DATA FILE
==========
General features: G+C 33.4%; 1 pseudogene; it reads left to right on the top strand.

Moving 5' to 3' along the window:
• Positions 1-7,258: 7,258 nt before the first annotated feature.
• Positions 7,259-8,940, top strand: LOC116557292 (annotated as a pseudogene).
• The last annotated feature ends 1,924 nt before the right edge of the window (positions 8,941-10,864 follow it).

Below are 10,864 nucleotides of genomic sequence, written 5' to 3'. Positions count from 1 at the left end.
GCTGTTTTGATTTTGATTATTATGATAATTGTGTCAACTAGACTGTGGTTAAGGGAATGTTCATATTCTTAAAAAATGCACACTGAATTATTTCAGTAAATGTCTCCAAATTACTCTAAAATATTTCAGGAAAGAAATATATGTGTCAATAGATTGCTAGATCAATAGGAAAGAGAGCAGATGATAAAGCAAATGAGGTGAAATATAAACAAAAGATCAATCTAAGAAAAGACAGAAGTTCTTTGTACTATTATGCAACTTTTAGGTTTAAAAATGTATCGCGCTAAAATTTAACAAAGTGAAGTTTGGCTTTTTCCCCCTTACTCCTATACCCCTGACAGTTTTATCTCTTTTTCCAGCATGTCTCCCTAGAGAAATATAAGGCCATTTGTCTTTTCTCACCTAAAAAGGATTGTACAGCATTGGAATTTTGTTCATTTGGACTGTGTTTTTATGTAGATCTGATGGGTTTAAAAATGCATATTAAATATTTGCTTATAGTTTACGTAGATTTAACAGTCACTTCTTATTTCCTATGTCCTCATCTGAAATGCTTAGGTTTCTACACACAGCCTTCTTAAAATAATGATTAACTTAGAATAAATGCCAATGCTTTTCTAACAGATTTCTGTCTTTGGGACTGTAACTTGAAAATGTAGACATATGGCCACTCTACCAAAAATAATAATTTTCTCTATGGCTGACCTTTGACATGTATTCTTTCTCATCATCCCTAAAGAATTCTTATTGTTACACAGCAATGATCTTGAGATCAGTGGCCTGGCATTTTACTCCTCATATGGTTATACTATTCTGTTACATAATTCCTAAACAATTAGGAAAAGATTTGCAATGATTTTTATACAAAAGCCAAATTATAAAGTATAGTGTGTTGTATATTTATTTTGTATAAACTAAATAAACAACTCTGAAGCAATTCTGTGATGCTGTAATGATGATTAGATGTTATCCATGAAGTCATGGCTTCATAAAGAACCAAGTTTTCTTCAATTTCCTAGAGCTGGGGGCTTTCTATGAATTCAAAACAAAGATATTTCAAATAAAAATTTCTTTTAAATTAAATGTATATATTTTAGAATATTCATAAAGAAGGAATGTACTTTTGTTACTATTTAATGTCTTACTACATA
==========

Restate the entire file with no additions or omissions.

General features: G+C 33.4%; 1 pseudogene; it reads left to right on the top strand.

Moving 5' to 3' along the window:
• Positions 1-7,258: 7,258 nt before the first annotated feature.
• Positions 7,259-8,940, top strand: LOC116557292 (annotated as a pseudogene).
• The last annotated feature ends 1,924 nt before the right edge of the window (positions 8,941-10,864 follow it).

Below are 10,864 nucleotides of genomic sequence, written 5' to 3'. Positions count from 1 at the left end.
GCTGTTTTGATTTTGATTATTATGATAATTGTGTCAACTAGACTGTGGTTAAGGGAATGTTCATATTCTTAAAAAATGCACACTGAATTATTTCAGTAAATGTCTCCAAATTACTCTAAAATATTTCAGGAAAGAAATATATGTGTCAATAGATTGCTAGATCAATAGGAAAGAGAGCAGATGATAAAGCAAATGAGGTGAAATATAAACAAAAGATCAATCTAAGAAAAGACAGAAGTTCTTTGTACTATTATGCAACTTTTAGGTTTAAAAATGTATCGCGCTAAAATTTAACAAAGTGAAGTTTGGCTTTTTCCCCCTTACTCCTATACCCCTGACAGTTTTATCTCTTTTTCCAGCATGTCTCCCTAGAGAAATATAAGGCCATTTGTCTTTTCTCACCTAAAAAGGATTGTACAGCATTGGAATTTTGTTCATTTGGACTGTGTTTTTATGTAGATCTGATGGGTTTAAAAATGCATATTAAATATTTGCTTATAGTTTACGTAGATTTAACAGTCACTTCTTATTTCCTATGTCCTCATCTGAAATGCTTAGGTTTCTACACACAGCCTTCTTAAAATAATGATTAACTTAGAATAAATGCCAATGCTTTTCTAACAGATTTCTGTCTTTGGGACTGTAACTTGAAAATGTAGACATATGGCCACTCTACCAAAAATAATAATTTTCTCTATGGCTGACCTTTGACATGTATTCTTTCTCATCATCCCTAAAGAATTCTTATTGTTACACAGCAATGATCTTGAGATCAGTGGCCTGGCATTTTACTCCTCATATGGTTATACTATTCTGTTACATAATTCCTAAACAATTAGGAAAAGATTTGCAATGATTTTTATACAAAAGCCAAATTATAAAGTATAGTGTGTTGTATATTTATTTTGTATAAACTAAATAAACAACTCTGAAGCAATTCTGTGATGCTGTAATGATGATTAGATGTTATCCATGAAGTCATGGCTTCATAAAGAACCAAGTTTTCTTCAATTTCCTAGAGCTGGGGGCTTTCTATGAATTCAAAACAAAGATATTTCAAATAAAAATTTCTTTTAAATTAAATGTATATATTTTAGAATATTCATAAAGAAGGAATGTACTTTTGTTACTATTTAATGTCTTACTACATA